Before reading Andrew Bacevich's book, I had developed my own narrative for U.S. failures in the Middle East over the past three decades. My interpretation began with the First Gulf War undertaken by George H. W. Bush in 1990. In these events (and not for the first time), the U.S. decided to punish a dictator, in this instance, Saddam Hussein, who once enjoyed America's support. For those unaware of how the U.S. handles dictators, here is a quick lesson. In general, the U.S. allows dictators to do as they please. However, if the dictator finds himself in an untenable position − civil war, revolution, etc. − the U.S. hails democracy and abandons the leader. In Saddam Hussein's case, the U.S. decided to invade as a means to protect the oil fields. In this way, America was 'liberating Kuwait.'
Bacevich designates the Iranian hostage crisis (1979) as the point of departure for American misadventures in the Middle East. In parallel with the hostage crisis, the U.S. began to support the Mujahedeen in Afghanistan. In Washington, the Afghanistan gambit was spearheaded by Zbigniew Brezinski. Brezinski sought to ensnare the Soviet Union into a quagmire akin to what the U.S. had found itself in during the Vietnam War. The Iranian Revolution of 1979 brings up another element of U.S. foreign policy not often discussed − the history of U.S. interference in other governments. Since the end of the World War II, the U.S. attempted to destabilize many governments. Some U.S. targets were democratically elected leaders. In 1953, the CIA and the British orchestrated a coup to overthrow the Iranian Prime Minister Mohammad Mosaddegh. For Americans upset about Russian meddling in the 2016 election, I suggest a quick refresher on U.S. meddling in democratic outcomes.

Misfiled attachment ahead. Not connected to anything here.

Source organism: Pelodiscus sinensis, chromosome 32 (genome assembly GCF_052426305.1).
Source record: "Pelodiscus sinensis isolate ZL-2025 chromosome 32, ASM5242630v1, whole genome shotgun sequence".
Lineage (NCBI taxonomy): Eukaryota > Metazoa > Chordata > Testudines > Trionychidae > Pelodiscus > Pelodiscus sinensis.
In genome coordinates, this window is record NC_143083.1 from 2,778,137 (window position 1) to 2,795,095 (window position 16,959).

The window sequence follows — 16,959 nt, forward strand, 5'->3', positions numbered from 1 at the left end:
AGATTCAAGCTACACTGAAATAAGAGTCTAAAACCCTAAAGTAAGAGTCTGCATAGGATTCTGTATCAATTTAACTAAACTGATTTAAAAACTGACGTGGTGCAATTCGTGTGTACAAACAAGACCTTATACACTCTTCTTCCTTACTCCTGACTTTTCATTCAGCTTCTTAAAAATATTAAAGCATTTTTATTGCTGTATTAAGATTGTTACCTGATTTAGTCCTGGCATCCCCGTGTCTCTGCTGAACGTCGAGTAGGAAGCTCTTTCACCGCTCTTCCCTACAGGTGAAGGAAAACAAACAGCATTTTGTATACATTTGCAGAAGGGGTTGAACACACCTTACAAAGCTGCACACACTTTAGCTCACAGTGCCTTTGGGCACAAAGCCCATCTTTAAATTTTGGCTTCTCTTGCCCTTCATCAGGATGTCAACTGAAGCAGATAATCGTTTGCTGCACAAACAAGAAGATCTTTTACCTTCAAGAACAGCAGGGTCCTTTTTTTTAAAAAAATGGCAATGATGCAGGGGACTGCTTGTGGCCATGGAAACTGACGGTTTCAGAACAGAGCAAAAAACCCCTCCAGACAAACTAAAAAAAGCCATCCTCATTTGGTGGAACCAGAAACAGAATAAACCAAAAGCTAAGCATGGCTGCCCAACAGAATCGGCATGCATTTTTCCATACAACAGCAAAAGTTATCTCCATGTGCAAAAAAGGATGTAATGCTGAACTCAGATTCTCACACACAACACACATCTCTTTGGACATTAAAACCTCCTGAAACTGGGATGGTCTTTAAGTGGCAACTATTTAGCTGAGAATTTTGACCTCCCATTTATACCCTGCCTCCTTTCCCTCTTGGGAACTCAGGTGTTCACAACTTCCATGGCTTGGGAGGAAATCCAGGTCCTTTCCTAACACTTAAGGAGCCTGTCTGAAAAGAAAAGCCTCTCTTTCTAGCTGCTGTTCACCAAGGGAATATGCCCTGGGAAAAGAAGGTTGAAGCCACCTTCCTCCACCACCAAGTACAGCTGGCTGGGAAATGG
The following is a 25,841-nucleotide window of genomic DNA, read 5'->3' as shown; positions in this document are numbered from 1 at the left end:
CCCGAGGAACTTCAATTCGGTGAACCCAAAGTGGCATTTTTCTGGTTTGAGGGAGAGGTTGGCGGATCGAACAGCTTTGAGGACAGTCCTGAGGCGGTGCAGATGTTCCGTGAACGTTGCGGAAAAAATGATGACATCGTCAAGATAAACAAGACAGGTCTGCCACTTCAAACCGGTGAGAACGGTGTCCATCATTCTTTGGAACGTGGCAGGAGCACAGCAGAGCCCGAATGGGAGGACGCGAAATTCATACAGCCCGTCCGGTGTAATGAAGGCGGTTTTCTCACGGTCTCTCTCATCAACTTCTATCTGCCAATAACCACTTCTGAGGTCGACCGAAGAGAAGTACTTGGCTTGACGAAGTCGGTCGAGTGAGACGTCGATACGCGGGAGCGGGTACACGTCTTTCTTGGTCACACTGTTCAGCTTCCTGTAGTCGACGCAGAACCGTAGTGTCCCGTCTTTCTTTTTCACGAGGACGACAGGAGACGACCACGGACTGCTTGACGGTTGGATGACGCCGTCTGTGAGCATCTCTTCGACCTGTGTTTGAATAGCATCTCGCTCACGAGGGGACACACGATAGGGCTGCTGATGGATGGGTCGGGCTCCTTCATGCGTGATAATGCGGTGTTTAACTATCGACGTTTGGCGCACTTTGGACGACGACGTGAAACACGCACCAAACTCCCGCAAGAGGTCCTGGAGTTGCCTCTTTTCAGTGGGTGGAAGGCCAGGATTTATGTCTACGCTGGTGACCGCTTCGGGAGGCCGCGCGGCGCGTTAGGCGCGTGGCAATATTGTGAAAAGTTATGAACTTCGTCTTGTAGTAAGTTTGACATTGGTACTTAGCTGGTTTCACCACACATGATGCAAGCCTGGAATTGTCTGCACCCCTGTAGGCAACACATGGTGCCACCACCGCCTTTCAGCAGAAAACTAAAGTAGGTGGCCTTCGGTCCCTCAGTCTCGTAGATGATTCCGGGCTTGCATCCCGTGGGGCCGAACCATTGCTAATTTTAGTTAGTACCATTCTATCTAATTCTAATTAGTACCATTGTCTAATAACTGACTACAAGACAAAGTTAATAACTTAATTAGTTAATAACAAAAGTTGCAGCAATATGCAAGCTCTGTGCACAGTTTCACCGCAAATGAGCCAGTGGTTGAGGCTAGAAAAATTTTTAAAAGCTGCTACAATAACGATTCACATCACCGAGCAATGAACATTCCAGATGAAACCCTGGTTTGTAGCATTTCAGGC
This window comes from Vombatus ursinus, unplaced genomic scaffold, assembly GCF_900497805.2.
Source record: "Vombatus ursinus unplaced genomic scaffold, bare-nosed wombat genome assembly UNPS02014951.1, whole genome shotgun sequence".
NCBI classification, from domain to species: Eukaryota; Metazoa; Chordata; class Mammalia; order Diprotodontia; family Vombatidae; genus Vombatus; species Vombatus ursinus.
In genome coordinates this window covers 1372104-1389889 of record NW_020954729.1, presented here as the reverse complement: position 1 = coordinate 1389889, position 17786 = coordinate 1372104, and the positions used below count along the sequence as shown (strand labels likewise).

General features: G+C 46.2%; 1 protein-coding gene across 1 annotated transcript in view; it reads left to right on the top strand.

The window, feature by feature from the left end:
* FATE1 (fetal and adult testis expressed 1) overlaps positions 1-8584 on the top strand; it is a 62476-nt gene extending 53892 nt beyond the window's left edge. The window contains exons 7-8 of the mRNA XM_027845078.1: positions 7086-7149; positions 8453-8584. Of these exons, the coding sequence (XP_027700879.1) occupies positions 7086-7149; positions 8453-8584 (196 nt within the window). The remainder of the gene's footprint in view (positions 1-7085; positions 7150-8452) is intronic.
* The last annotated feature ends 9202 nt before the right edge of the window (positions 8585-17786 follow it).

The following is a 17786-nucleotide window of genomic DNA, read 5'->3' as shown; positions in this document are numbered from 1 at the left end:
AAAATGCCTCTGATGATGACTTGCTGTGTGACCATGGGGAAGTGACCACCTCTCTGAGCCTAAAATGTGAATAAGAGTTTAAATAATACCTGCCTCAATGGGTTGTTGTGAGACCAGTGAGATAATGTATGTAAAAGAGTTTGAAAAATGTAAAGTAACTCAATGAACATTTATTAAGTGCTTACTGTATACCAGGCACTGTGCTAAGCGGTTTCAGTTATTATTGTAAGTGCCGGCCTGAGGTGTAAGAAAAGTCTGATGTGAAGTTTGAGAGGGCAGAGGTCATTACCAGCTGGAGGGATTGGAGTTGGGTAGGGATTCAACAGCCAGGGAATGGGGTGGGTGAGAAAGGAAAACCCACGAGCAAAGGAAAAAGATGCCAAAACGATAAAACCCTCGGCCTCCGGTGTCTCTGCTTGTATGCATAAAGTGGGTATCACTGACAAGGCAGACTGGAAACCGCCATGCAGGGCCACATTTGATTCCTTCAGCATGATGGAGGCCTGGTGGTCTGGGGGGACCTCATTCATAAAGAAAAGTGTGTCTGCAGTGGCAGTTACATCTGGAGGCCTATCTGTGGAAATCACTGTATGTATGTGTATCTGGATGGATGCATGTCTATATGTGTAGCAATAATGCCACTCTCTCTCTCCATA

From the 1970's to the present day, the Greater Middle East has occupied the attention of U.S foreign policy. Unfortunately, this attention did not inspire U.S. leadership to question motives or reflect on strategy for the region. The single variable that drove U.S. involvement in the region was access to cheap oil. It was the view of political elites that only by guaranteeing the flow of black gold could the American way of life be sustained. As a result, the lives of U.S. soldiers and innocent civilians were sacrificed. Trillions of taxpayer dollars have been wasted in this effort. Worse, by acquiescing to a state of perpetual war in the region, Americans stand guilty of the same crimes we once fought against.
Of course, wars require money. The industrial supply chain that supports the Defense Department benefits from continuous conflict. But defense firms profiting from war is an effect and not a cause of our wars. The cause…the reason we engaged in the Middle East for this period is access to cheap oil.
Bacevich's book is a thorough and compelling account of America's drift into perpetual war in the Middle East. The evidence is clear and overwhelming. Despite repeated military engagements to manage the region, the U.S has achieved nothing. Indeed, the evidence indicates matters are worse in the region because of U.S. violence. But there is more. As indicated above, the reflexive use of force in the region represents a larger problem in the body politic. Perpetual war with a compliant public. When establishing culpability for these wars, one must also indict the American people.
As Bacevich points out, President Carter asked the American people to make a choice in his much misunderstood "malaise speech." Carter asked the American people to reconsider what they value most as a nation. He called for sacrifice. In the speech, Carter requested that America relinquish its dependence on foreign oil. He called for the funding of alternative energy sources. The American people responded by electing Ronald Reagan as President in 1980. In the moment, cheap foreign oil reigned supreme for businesses and consumers alike. Implied in this sentiment was the notion of American exceptionalism. The demand for cheap oil drew the U.S. into a moral black hole. We entered the abyss and have yet to find a way out.